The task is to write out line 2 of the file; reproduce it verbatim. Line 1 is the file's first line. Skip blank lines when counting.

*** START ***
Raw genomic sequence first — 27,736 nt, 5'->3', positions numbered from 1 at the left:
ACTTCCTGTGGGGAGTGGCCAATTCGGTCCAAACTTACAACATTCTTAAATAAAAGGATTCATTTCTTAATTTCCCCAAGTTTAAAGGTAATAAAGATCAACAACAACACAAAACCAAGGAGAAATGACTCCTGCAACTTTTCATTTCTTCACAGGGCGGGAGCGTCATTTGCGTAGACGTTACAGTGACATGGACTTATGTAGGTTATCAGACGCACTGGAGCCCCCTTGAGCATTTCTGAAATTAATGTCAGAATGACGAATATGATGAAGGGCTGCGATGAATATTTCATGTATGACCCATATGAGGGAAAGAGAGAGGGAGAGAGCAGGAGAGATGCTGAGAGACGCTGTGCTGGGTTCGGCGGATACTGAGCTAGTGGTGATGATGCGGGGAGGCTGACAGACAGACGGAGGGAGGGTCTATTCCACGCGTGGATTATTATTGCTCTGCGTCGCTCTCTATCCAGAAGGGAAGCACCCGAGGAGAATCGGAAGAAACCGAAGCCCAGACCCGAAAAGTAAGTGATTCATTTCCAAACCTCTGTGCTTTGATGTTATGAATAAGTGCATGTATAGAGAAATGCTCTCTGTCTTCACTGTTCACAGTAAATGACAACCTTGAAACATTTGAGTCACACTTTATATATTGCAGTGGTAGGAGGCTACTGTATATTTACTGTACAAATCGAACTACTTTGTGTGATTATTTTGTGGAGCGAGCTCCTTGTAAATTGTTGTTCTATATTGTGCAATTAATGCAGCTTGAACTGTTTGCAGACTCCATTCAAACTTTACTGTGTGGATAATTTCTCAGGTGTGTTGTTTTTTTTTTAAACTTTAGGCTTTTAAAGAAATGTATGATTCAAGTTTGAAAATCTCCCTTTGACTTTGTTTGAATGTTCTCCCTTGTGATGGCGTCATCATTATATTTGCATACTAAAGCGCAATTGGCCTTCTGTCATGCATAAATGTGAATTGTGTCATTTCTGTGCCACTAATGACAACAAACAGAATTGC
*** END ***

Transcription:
ACTTCCTGTGGGGAGTGGCCAATTCGGTCCAAACTTACAACATTCTTAAATAAAAGGATTCATTTCTTAATTTCCCCAAGTTTAAAGGTAATAAAGATCAACAACAACACAAAACCAAGGAGAAATGACTCCTGCAACTTTTCATTTCTTCACAGGGCGGGAGCGTCATTTGCGTAGACGTTACAGTGACATGGACTTATGTAGGTTATCAGACGCACTGGAGCCCCCTTGAGCATTTCTGAAATTAATGTCAGAATGACGAATATGATGAAGGGCTGCGATGAATATTTCATGTATGACCCATATGAGGGAAAGAGAGAGGGAGAGAGCAGGAGAGATGCTGAGAGACGCTGTGCTGGGTTCGGCGGATACTGAGCTAGTGGTGATGATGCGGGGAGGCTGACAGACAGACGGAGGGAGGGTCTATTCCACGCGTGGATTATTATTGCTCTGCGTCGCTCTCTATCCAGAAGGGAAGCACCCGAGGAGAATCGGAAGAAACCGAAGCCCAGACCCGAAAAGTAAGTGATTCATTTCCAAACCTCTGTGCTTTGATGTTATGAATAAGTGCATGTATAGAGAAATGCTCTCTGTCTTCACTGTTCACAGTAAATGACAACCTTGAAACATTTGAGTCACACTTTATATATTGCAGTGGTAGGAGGCTACTGTATATTTACTGTACAAATCGAACTACTTTGTGTGATTATTTTGTGGAGCGAGCTCCTTGTAAATTGTTGTTCTATATTGTGCAATTAATGCAGCTTGAACTGTTTGCAGACTCCATTCAAACTTTACTGTGTGGATAATTTCTCAGGTGTGTTGTTTTTTTTTTAAACTTTAGGCTTTTAAAGAAATGTATGATTCAAGTTTGAAAATCTCCCTTTGACTTTGTTTGAATGTTCTCCCTTGTGATGGCGTCATCATTATATTTGCATACTAAAGCGCAATTGGCCTTCTGTCATGCATAAATGTGAATTGTGTCATTTCTGTGCCACTAATGACAACAAACAGAATTGC